Updated: May 29
Praise is a powerful tool for generating change. If your child is struggling at school or at home, here’s a fantastic way to help them succeed while building up their self esteem. And yes, there is an art to distributing praise.
We had a problem in our house. The kids had (long) grown old enough to help with family meal prep. Yet they wouldn't. No matter how many times we prompted them with "If you're hungry, you'll eat a lot faster if you fill up the water pitcher," or "how many times do I have to ask you," our cries landed on four sets of deaf ears.
Until I changed tactics. Let's Talk Family Success
My youngest artfully laid out the napkins, and I kicked off our weekend dinner by publicly thanking her.
I noticed a tiny twitch of jealousy on her older sibling's face. Attention? Praise?
Her sister wanted it too. I knew I was onto something.
Next week, as family meal hour approached, her older sister asked if she could arrange the cups. "Sure," I said. The napkins and cups went out without a hitch. And once again, I offered a public thanks for both of their invaluable contributions.
The positive praise had done its work and continued to spread throughout our home.
Today, mealtime is a lot more of a communal effort, and praise is a common tool we yield to motivate.
Kids and teens seek positive recognition. Here's how to use the powerful art of praise to help your ADHD child succeed. 1. Demonstrate it
That new client you landed, the mean neighbor you successfully dealt with, the cake you managed not to burn – talk about your wins with your children. Positive talk about struggles and successes will not only model for your child that despite things being difficult, we can overcome those difficulties. It will also help them realize adults are humans. We all have our own struggles and successes. And that's OK.
2. Quantify it
Adapting a new behavior is easier if you get concrete about it. So set a goal. Aim to talk about one of your children's successes for every hour spent together. You may even want to set a phone reminder. Sound overwhelming? It's not. The trick is "what" counts as a success.
3. Simple acts
You don't have to wait for your child’s next hundred. Reach for the small things that deserve recognition. Backpack placed where it belongs? Helped a sibling find a lost object? Got ready for bed on time? Great! Let your child know how proud you are. They'll feel good about it, and you'll start to see the small acts pile up.
4. Get specific
Would you prefer to hear, "you look good"? Or "you look sensational in that backless dress"? Specific compliments carry more weight. So try and get specific with your child. "Wow, you got into pajamas so quickly, and your teeth are all shiny and clean!" carries a lot more weight than "good job getting ready for bed." Loving gestures, like pats or a hug, will add to those good feelings and reinforce the action.
5. Be consistent
Epic tantrum? You probably don't feel like complimenting your child today. But it's just as important, if not more, that you do. Letting your child know they can still have success, even after a “fail” gives them the incentive to strive for it and strengthens their self-confidence. So go ahead. Dig deep in the barrel. Pull out a "great job… feeding the hamster, putting the cereal back." You can do it😉 6. Document the wins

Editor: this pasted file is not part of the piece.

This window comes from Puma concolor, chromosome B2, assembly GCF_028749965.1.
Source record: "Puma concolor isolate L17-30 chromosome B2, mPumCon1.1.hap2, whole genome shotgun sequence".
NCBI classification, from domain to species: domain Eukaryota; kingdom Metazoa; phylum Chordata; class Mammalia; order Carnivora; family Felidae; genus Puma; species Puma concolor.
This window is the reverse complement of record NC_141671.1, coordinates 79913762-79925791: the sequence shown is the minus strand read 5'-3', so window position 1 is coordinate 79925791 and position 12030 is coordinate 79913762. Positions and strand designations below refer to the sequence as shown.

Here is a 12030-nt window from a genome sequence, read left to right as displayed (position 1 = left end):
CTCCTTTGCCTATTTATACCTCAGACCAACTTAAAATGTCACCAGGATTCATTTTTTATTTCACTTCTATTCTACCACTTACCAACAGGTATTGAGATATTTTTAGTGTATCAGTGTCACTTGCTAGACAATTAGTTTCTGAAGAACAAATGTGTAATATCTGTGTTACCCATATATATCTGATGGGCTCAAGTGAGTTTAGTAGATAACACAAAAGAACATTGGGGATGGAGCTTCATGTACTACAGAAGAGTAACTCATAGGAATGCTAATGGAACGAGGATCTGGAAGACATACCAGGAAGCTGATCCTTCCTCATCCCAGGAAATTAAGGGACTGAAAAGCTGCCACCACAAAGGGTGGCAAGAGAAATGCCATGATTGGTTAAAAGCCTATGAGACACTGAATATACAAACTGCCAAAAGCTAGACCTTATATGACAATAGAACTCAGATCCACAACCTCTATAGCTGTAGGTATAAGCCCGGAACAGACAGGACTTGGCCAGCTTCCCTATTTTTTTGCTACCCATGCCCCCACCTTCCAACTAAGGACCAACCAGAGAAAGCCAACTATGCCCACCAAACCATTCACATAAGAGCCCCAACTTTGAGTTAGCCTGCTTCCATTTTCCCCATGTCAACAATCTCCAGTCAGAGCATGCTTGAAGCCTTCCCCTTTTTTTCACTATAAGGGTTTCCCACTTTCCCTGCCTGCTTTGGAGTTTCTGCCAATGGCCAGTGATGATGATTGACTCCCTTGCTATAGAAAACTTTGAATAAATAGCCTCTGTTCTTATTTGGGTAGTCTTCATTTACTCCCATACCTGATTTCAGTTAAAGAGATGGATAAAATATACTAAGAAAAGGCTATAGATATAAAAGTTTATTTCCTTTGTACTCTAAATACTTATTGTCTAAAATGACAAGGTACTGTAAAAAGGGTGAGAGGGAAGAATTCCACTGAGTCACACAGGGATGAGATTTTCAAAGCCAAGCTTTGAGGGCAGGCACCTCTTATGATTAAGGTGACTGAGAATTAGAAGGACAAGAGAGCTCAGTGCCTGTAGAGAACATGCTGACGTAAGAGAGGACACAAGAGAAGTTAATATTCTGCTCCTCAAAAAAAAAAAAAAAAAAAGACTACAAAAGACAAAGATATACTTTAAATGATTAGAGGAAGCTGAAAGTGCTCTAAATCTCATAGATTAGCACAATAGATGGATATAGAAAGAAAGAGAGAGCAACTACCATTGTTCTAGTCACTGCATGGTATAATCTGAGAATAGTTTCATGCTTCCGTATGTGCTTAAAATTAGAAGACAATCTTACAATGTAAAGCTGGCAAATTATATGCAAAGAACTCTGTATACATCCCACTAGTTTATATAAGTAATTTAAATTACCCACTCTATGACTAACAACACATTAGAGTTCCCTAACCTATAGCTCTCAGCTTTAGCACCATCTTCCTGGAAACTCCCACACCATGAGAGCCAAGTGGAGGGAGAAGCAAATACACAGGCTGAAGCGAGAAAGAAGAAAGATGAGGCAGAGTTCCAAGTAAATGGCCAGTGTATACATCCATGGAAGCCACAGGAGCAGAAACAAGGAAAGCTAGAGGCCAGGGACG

Charting your child's success is a great way for you both to see how much they do and how far they've come. Saying it is one thing. Reading it over time is quite another. Like a winning report card, track and document your child's daily wins, and watch their pride grow. You may want to create a dedicated cork board for this, a sticker chart, a scrapbook, or for the digitally inclined, a Word doc you share and print at the end of the week.
7. Weekly review Do you or your husband have a happy hour at work? Where you kick back a beer and discuss this week's wins? You could do something similar with your kid. Grab their recorded successes from this week and go over them together. Add in a hot chocolate or their favorite snack, and you've got yourself a happy hour! There’s no better way to set the tone for good behavior over the weekend, by calling out this week’s wins.
8. Keep it up!
You'll see pretty quickly that when your child feels valued and seen, they're increasingly motivated to create positive experiences for themselves. And succeed! When that begins to happen, it's important to keep pointing out their successes.”Great job brushing your teeth” “Well done on your homework.”Overtime, positive recognition will simply become the new household language. And your children will automatically gravitate toward it.
9. Find the good. Focus on it.
There will be times when day after day your child– shall we put it nicely - is "a challenge.
"Your instinct is probably to launch into "what were you thinking?!" But that's when your child needs you most to help break their 'bad' cycle and call out their wins." If you need to vent, try saving that for your mom/a friend, and break out the enthusiasm for your child. Whatever "job well done" you can muster, do it! It will help pave the way for a good one.
Give it a try. You got this
Taking the time to acknowledge and converse with your child about their success, and yours will ultimately improve your child’s behavior and the rhythm of your home. But incorporating "success" into your family's dialogue, begins with making a pointed effort. So go ahead, give it a try. We’re here to help.
Praising your child is a highly effective motivational tool
ADHD children can learn to curb bad behaviors when good ones are reinforced
Notice the small wins, they deserve praise